Spring MVC view layer- Thymeleaf vs. JSP

In this tutorial we will describe about two view layers for Spring MVC. One is JSP and another is Thymeleaf. Here we will compare the same page (a subscription form) created twice for the same Spring MVC application: once using Thymeleaf and another time using JSP, JSTL and the Spring tag libraries.

Common requirements-
Our customers need a form for subscribing new members to a message list, with two fields:
  • Email address
  • Type of subscription
Our application will have two @Controllers, which will contain exactly the same code but will forward to different view names:


  • SubscribeJsp for the JSP page (the subscribejsp view).
  • SubscribeTh for the Thymeleaf page (the subscribeth view).


We will have the following classes in our model:


  • Subscription form-backing bean with two fields: String email and String type.
  • Type has values EMAILS and DAILY_DIGEST.
Doing it with JSP



And this is our JSP code, making use of both JSTL (core) and Spring (tags and form) JSP tag libraries:

SubscribeJsp.jsp

<%@ taglib prefix="sf" uri="http://www.springframework.org/tags/form" %>
<%@ taglib prefix="s" uri="http://www.springframework.org/tags" %>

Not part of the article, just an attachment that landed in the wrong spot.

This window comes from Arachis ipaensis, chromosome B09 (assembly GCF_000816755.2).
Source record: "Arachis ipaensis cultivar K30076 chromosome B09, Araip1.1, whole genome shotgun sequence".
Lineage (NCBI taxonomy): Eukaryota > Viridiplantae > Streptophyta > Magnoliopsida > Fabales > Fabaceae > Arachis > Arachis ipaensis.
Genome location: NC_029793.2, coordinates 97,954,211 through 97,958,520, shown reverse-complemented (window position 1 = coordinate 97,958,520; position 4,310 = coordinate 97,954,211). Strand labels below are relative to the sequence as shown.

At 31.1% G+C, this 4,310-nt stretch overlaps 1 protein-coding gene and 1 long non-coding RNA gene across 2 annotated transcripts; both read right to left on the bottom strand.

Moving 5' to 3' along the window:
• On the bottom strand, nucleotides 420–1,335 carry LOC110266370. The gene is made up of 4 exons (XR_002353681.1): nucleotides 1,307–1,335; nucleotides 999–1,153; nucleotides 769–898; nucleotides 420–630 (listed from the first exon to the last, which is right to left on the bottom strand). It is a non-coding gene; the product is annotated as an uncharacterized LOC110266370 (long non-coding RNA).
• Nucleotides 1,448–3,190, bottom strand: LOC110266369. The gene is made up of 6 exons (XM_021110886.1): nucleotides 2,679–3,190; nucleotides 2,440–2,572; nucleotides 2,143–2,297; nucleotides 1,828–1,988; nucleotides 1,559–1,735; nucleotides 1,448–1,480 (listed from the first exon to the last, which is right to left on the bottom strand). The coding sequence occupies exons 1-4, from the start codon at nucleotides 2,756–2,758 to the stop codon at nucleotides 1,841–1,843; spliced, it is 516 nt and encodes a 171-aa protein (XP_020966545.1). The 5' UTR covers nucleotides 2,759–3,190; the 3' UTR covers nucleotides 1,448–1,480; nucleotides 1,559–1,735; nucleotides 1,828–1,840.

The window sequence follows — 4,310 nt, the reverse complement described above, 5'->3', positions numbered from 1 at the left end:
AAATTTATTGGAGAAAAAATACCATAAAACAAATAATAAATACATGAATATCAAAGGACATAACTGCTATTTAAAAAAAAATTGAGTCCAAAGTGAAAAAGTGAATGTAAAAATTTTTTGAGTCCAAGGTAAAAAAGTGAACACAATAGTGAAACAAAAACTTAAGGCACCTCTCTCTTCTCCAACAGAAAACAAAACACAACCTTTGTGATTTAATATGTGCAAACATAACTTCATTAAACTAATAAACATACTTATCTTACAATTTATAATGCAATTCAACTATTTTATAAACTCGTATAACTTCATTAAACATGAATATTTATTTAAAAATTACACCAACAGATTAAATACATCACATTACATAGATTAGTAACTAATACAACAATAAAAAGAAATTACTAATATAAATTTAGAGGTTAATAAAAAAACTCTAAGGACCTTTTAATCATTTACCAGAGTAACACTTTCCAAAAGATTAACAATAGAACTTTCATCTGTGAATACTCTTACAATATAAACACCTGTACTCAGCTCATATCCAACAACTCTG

<%@ page contentType="text/html; charset=UTF-8" pageEncoding="UTF-8"%>
<!DOCTYPE html>
 
<html>
 
  <head>
    <title>Spring MVC view layer: Thymeleaf vs. JSP</title>
    <meta http-equiv="Content-Type" content="text/html; charset=UTF-8" />
    <link rel="stylesheet" type="text/css" media="all" href="<s:url value='/css/thvsjsp.css' />"/>
  </head>
 
  <body>
 
    <h2>This is a JSP</h2>
 
    <s:url var="formUrl" value="/subscribejsp" />
    <sf:form modelAttribute="subscription" action="subscribeMe">
 
      <fieldset>
 
        <div>
          <label for="email">Email: </label>
          <sf:input path="email" />
        </div>
        <div>
          <label>Type: </label>
          <ul>
              <li>
                <sf:radiobutton path="type" value="Email" />
                <label for="subscriptionType1">
                  All emails
                </label>
              </li>
              <li>
                <sf:radiobutton path="type" value="Digest" />
                <label for="subscriptionType2">
                  All Digests
                </label>
              </li>
          </ul>
        </div>
 
        <div class="submit">
          <button type="submit" name="save">SUBSCRIBE ME</button>
        </div>
 
      </fieldset>
 
    </sf:form>
 
  </body>
 
</html>

Doing it with Thymeleaf


And this is our Thymeleaf code:

SubscribeTh.html

<!DOCTYPE html>
 
<html xmlns:th="http://www.thymeleaf.org">
 
  <head>
    <title>Spring MVC view layer: Thymeleaf vs. JSP</title>
    <meta http-equiv="Content-Type" content="text/html; charset=UTF-8" />
    <link rel="stylesheet" type="text/css" media="all"
      href="../../css/thvsjsp.css" th:href="@{/css/thvsjsp.css}"/>
  </head>
 
  <body>
 
    <h2>This is a Thymeleaf template</h2>